Ultron, as enlightened readers will already know, is a robotic archvillain who torments the Avengers. When the team defeats him, he does not die. He reconstructs himself, eventually, having eliminated whatever weakness it was that allowed him to lose.
The IRS Scandal operates the same way. As Emma Roller and I found out from yesterday’s Tea Party rally, staged in part to get the scandal back into the headlines (really, the only thing that had ejected it was the hotter, newer NSA story), there has been no impact from the fizzle of the “Obama knew?” theory. Democrats outplayed Republicans on the Oversight Committee and leaked transcripts of IRS agent interviews that absolved the administration from a role in the “Tea Party targeting.” The onus was on the IRS; not a great Obama scandal, there.
So Republicans are moving the discussion on to another theory, one that’s been in the ether since 2011. Some Republican donors say they were audited after having never been hassled by the IRS. Were those audits ordered by the Obama administration? Boom—new storyline, new reason to ask for an independent counsel.
My colleague John Dickerson has argued that the GOP has a ton of running room because this story presents so many angles. Doesn’t matter if a few of them fall apart. I tend to agree, because there’s a new theory every day. The latest comes from James Pethokoukis, who asks whether we should put an asterisk next to Barack Obama’s 2012 win because he’d suppressed the Tea Party.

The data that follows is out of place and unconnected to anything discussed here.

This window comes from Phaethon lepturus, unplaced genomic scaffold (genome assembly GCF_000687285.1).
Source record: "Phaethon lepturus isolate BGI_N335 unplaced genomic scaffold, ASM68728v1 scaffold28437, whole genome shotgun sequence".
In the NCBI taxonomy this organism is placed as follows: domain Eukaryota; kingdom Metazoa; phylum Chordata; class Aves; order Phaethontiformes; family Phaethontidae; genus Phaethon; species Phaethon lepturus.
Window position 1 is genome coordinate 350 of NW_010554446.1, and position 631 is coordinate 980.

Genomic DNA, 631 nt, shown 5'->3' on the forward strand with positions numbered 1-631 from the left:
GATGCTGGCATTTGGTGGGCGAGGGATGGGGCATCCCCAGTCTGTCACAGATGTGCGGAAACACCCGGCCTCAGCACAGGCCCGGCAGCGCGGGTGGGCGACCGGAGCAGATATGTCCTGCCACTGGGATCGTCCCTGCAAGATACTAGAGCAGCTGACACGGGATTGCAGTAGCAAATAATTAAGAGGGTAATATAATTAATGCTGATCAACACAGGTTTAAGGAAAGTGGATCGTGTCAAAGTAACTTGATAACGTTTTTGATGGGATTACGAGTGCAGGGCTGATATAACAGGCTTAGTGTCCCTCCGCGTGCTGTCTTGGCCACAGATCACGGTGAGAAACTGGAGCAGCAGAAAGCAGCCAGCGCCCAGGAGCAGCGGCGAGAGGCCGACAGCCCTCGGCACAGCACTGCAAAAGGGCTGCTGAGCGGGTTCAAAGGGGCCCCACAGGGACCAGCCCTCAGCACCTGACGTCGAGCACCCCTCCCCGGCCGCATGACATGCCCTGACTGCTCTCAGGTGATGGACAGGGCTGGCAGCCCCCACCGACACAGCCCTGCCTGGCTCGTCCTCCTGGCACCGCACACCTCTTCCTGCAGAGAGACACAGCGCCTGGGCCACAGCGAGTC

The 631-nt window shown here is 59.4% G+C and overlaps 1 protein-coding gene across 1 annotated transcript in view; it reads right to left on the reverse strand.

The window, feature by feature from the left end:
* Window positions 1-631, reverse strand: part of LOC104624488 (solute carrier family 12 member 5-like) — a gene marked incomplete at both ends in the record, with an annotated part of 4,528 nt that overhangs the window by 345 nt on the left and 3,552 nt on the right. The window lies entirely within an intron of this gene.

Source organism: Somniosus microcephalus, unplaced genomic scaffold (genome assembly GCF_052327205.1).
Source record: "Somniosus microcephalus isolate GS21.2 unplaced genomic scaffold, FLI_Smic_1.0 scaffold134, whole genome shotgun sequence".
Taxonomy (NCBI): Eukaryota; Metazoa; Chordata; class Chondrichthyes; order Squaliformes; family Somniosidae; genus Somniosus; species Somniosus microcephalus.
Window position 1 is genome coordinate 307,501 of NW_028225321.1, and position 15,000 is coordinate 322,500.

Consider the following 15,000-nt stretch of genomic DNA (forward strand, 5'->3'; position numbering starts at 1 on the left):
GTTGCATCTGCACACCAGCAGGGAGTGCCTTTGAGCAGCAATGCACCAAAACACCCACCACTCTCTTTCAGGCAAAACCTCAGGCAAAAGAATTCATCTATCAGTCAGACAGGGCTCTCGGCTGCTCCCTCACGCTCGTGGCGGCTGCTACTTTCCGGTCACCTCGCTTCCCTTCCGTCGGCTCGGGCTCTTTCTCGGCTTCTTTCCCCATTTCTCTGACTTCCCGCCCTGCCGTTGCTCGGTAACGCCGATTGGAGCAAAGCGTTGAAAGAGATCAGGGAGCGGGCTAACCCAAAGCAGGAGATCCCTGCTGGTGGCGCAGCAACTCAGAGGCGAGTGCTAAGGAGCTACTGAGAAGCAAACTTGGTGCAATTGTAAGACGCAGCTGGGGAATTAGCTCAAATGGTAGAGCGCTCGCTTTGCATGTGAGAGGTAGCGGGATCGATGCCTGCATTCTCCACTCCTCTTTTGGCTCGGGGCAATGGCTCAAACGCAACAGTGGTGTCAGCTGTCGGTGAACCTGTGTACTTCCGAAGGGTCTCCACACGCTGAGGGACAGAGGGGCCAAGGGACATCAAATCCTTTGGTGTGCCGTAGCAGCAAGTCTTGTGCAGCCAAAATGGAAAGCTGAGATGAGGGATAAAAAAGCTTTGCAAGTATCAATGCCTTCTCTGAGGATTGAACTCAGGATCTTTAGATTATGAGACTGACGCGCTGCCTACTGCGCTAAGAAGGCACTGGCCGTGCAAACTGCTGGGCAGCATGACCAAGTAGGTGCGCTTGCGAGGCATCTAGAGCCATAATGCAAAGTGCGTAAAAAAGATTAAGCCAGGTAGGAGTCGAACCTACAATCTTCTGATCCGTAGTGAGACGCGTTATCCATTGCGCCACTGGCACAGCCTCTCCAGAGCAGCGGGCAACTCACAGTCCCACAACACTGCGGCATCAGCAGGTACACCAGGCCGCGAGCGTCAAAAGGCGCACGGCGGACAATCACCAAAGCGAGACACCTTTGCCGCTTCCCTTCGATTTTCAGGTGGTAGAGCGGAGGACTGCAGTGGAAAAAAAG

Let’s say Tea Party groups had continued to grow at the pace seen in 2009 and 2010. And let’s further say their impact on the 2012 vote been similar to that seen in 2010. A new paper co-authored by AEI’s Stan Veuger estimates the grass-roots movement generated 3 million to 6 million additional votes in House races in the midterms. The 2012 result would have seen as many as 5 million to 8.5 million additional GOP votes versus a President Obama victory margin of 5 million votes.
OK, starting with the general agreement that the IRS shouldn’t have leaned so hard on the Tea Party, let’s further agree that this is madness. Leave aside the fact that most real political activity credited to the “Tea Party” was organized by groups—FreedomWorks, Americans for Prosperity—that have had favorable tax status for years. From January 2009 to November 2010, the Tea Party went from zero to more than a thousand groups. From December 2010 to November 2012, the movement was growing less popular for reasons that had nothing to do with individual groups’ tax status. A November 2010 Quinnipiac poll gave the Tea Party a mildly negative 34-38 favorable rating; a year later this had fallen to a 29-42 favorable rating. Politics and life had intervened, and the “Tea Party’s” role in the debt limit showdown (i.e., starting the showdown in the first place) was wildly unpopular. Simultaneously, a slowly growing economy was making the president more popular.
So why assume that the movement would have continued to grow at its 2009-2010 pace even after the environment for its growth had been radically altered? Look at it another way. The civil rights movement was popular in 1964 and 1965. It won. It took on causes less popular than voting rights, like equal housing. Its popularity decreased. While 1964 was a very good election year for progressives, 1966 was a massive setback.
The point? We’re not even close to the end of IRS scandal-oriented theories of liberal treachery.